The Interrupt Descriptor Table (IDT) contains the exceptions and interrupts in protected mode. There are 256 interrupt vectors, and the exceptions and interrupts are defined in the same locations as in the IVT. Exceptions are routines that handle error conditions such as page faults and general protection Real-mode Interrupt Service Routines (ISRs) communicate information between the boot loader and the OS. For example, INT10h is used for video services such as changing video mode and resolution. Some legacy programs and drivers, assuming these real-mode ISRs are available, call INT routines directly.

Timers: A variety of timers can be employed in an Intel Architecture system:

  • The Programmable Interrupt Timer (PIT) resides in the IOH or ICH and contains the system timer, also referred to as IRQ0.
  • The High Precision Event Timer (HPET) resides in the IOH or ICH. It contains three timers. Typically, the boot loader need not initialize the HPET, and the functionality is used only by the OS.
  • The Real Time Clock (RTC) resides in the IOH or ICH. It contains the system time. These values are contained in CMOS. The RTC also contains a timer that can be used by firmware.
  • The System Management Total Cost of Ownership (TCO) timers reside in the IOH or ICH. They include the Watch Dog Timer (WDT), which can be used to detect system hangs and reset the system.
  • The LAPIC contains a timer that can be used by firmware.

Memory Caching Control: Memory regions that must have different caching behaviors will vary from design to design. In the absence of detailed caching requirements for a platform, the following guidelines provide a safe caching environment for typical systems:

  • Default Cache Rule: Uncached.
  • 00000000-0009FFFF: Write Back.
  • 000A0000-000BFFFF: Write Combined/Uncached
  • 000C0000-000FFFFF: Write Back/Write Protect
  • 00100000-TopOfMemory: Write Back.
  • Top of Memory Segment (TSEG): Cached on newer processors.
  • Graphics Memory: Write Combined or Uncached.
  • Hardware Memory-Mapped I/O: Uncached.

While MTRRs are programmed by the BIOS, Page Attribute Tables (PATs) are used primarily with the OS to control caching down to the page level.

Serial Ports: An RS-232 serial port or UART 16550 is initialized for either run-time or debug solutions. Unlike USB ports, which require considerable initialization and a large software stack, serial ports have a minimal register-level interface requirements. A serial port can be enabled very early in POST to provide serial output support.

Console In/Console Out: During the DXE portion of the UEFI phase, the boot services include console in and console out protocols.

Clock and Overclock Programming: Depending on the clocking solution of the platform, the BIOS may have to enable the clocking of the system. It is possible that a subsystem such as the ME or a server platform's Baseboard Management Controller (BMC) has this responsibility. It is also possible that beyond the basic clock programming, there are expanded configuration options for overclocking, such as:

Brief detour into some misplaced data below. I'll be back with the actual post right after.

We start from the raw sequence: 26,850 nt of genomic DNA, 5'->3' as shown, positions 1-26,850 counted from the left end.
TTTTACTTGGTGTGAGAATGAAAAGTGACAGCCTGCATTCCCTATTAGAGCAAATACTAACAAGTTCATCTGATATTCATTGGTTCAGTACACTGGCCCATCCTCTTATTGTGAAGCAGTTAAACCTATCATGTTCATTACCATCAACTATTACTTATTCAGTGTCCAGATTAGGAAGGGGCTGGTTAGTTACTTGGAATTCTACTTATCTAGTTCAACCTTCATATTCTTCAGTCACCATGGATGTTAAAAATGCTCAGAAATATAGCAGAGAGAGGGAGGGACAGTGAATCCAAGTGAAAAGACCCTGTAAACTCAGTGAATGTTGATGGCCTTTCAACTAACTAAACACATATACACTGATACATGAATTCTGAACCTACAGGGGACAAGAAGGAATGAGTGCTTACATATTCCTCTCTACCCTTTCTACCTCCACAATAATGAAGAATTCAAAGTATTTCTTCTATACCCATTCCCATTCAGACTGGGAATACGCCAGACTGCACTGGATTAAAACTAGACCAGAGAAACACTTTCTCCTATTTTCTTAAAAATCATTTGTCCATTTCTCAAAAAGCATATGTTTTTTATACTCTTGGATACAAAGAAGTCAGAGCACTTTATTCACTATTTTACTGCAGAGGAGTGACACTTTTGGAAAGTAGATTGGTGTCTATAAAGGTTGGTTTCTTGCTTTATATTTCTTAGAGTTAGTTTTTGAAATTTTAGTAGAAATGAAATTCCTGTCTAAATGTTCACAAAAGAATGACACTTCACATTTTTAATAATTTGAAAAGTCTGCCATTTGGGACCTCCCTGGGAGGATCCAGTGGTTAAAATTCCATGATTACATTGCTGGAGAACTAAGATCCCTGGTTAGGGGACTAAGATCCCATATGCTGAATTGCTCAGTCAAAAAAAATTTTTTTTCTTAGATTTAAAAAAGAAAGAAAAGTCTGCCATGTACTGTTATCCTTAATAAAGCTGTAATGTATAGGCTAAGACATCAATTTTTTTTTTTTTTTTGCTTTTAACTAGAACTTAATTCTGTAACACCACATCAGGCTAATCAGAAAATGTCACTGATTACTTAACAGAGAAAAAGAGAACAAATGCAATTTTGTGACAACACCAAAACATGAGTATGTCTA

• Based on enumeration, enable or disable clock-output enables.
  • Adjust clock spread settings. Enable, disable, and adjust amount. Note that settings are provided as fixed register values determined from expected usages.
  • Under-clock CPU for adaptive clocking support.
  • Lock out clock registers prior to transitioning to host OS.

PCI Device Enumeration: PCI device enumeration is a generic term that refers to detecting and assigning resources to PCI-compliant devices in the system. The discovery process assigns the resources needed by each device, including the following:

  • Memory, prefetchable memory, I/O space.
  • Memory mapped I/O space.
  • IRQ assignment.
  • Expansion ROM detection and execution.

PCI device discovery applies to all newer interfaces such as PCIe root ports, USB controllers, SATA controllers, audio controllers, LAN controllers, and various add-in devices. These newer interfaces all comply with the PCI specification.

It is interesting to note that in UEFI-compliant systems, it is not during the DXE phase but during BDS that most required drivers are loaded.

Graphics Initialization: The video BIOS or Graphics Output Protocol (GOP) UEFI driver is normally the first option ROM to be executed. Once the main console-out is up and running, the console-in line can be configured.

Input Devices: Refer to schematics to determine which I/O devices are in the system. Typically, a system will contain one or more of the following devices:

  • Embedded Controller (EC): An EC is typically used in mobile or low-power systems. The EC contains separate firmware that controls power-management functions as well as PS/2 keyboard functionality.
  • Super I/O (SIO): An SIO typically controls the PS/2, serial, and parallel interfaces. Most systems still support some of the legacy interfaces.
  • Legacy-Free Systems: Legacy-free systems use USB as the input device. If pre-OS keyboard support is required, then the legacy keyboard interfaces must be trapped. Refer to the IOH/ICH BIOS Specification for more details on legacy-free systems.